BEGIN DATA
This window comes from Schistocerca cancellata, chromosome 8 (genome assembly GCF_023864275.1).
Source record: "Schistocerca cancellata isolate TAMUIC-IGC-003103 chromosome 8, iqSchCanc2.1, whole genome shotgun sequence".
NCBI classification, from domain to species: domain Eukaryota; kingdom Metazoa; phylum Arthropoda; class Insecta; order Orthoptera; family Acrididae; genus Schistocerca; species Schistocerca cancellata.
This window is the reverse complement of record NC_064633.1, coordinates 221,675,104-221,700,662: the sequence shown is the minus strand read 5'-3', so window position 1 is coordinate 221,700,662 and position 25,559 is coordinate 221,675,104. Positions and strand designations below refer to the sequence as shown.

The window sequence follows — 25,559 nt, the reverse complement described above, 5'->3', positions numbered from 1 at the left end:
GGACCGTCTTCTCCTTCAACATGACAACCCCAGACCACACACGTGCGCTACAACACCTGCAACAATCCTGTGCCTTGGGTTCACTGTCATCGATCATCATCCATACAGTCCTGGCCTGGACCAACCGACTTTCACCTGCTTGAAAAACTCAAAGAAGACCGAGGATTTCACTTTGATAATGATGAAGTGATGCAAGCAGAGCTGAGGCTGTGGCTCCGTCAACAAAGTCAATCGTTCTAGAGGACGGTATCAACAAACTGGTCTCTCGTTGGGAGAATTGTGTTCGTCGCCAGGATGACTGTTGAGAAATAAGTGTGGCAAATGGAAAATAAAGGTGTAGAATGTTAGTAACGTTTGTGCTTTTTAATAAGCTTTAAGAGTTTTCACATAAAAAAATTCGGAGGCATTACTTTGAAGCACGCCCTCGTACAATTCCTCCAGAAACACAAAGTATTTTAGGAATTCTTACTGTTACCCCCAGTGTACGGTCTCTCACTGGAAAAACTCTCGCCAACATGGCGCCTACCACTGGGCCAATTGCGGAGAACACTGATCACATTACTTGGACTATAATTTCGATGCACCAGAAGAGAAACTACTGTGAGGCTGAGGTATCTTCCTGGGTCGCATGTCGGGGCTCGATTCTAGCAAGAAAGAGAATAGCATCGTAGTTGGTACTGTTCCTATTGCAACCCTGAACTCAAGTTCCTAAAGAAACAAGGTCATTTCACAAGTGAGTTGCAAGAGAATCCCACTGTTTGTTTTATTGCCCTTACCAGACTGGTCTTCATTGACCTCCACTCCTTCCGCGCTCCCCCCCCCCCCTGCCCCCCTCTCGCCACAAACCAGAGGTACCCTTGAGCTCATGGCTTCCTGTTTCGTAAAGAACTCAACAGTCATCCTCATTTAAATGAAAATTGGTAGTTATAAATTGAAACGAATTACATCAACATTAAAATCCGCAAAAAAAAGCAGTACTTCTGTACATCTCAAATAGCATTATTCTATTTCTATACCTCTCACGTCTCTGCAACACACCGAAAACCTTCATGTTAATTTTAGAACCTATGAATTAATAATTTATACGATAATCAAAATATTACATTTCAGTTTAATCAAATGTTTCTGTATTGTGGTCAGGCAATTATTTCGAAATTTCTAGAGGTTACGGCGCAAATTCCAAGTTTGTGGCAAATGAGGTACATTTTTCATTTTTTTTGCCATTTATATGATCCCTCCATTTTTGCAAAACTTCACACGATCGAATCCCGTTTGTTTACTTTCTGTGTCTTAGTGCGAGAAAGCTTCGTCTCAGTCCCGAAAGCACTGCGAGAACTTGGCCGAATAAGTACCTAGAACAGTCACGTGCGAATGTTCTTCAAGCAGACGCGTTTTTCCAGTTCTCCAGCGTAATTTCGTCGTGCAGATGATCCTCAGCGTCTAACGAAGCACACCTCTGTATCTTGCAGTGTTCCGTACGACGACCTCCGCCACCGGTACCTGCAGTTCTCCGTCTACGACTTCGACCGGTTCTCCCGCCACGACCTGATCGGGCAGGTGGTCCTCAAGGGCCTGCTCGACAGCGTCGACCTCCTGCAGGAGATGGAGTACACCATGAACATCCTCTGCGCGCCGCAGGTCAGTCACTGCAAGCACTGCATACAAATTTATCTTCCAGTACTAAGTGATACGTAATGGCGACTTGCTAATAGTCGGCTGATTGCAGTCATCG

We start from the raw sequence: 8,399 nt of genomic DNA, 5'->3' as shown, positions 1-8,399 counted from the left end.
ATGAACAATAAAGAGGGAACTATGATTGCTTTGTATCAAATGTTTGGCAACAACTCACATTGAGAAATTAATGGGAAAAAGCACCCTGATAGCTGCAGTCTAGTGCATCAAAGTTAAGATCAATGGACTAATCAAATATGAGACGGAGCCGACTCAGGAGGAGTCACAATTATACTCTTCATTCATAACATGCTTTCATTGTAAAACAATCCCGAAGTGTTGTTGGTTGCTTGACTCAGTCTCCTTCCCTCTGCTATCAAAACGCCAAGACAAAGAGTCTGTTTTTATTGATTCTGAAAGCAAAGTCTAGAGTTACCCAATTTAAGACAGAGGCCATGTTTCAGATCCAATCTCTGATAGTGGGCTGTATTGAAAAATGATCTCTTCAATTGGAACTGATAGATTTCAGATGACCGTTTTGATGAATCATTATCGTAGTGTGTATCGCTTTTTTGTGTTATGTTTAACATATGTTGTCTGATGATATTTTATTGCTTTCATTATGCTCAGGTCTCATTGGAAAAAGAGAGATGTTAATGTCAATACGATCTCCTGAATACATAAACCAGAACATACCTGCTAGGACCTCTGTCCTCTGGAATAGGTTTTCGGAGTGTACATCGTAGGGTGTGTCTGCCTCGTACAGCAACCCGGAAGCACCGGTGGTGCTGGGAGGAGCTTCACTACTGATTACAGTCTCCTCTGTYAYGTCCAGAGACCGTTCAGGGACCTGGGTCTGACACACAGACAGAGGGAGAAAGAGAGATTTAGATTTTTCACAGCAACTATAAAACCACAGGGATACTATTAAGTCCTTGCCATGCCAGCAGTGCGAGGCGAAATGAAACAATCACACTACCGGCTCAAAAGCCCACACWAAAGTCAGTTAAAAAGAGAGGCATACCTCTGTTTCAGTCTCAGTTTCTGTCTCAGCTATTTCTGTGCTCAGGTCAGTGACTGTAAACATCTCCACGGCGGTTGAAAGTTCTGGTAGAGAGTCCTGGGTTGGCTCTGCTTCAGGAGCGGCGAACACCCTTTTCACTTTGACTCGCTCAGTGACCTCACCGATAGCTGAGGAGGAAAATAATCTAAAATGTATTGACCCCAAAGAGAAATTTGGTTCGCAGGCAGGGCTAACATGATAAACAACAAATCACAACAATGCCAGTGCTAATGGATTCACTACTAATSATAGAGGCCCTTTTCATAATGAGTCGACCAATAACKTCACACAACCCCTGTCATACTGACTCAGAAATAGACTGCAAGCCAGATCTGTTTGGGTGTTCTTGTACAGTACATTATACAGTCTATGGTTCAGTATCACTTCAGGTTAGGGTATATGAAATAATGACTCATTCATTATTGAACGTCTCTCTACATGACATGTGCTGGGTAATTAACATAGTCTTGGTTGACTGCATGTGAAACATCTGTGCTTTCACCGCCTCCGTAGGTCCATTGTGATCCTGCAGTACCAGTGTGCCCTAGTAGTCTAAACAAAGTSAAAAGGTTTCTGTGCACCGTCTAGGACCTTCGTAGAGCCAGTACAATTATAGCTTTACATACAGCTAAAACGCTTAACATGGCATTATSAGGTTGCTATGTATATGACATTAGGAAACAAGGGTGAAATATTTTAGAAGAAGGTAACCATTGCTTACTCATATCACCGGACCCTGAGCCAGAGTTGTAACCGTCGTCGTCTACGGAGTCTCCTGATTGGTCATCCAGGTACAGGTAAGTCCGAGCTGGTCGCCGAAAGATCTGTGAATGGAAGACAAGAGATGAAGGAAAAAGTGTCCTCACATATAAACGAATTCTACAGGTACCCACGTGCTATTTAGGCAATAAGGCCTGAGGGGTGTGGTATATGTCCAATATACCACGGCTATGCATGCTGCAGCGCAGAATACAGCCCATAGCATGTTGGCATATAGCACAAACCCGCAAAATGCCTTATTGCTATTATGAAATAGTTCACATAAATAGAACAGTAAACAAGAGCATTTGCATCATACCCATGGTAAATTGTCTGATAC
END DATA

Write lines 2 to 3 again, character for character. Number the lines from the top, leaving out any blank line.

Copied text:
Source record: "Schistocerca cancellata isolate TAMUIC-IGC-003103 chromosome 8, iqSchCanc2.1, whole genome shotgun sequence".
NCBI classification, from domain to species: domain Eukaryota; kingdom Metazoa; phylum Arthropoda; class Insecta; order Orthoptera; family Acrididae; genus Schistocerca; species Schistocerca cancellata.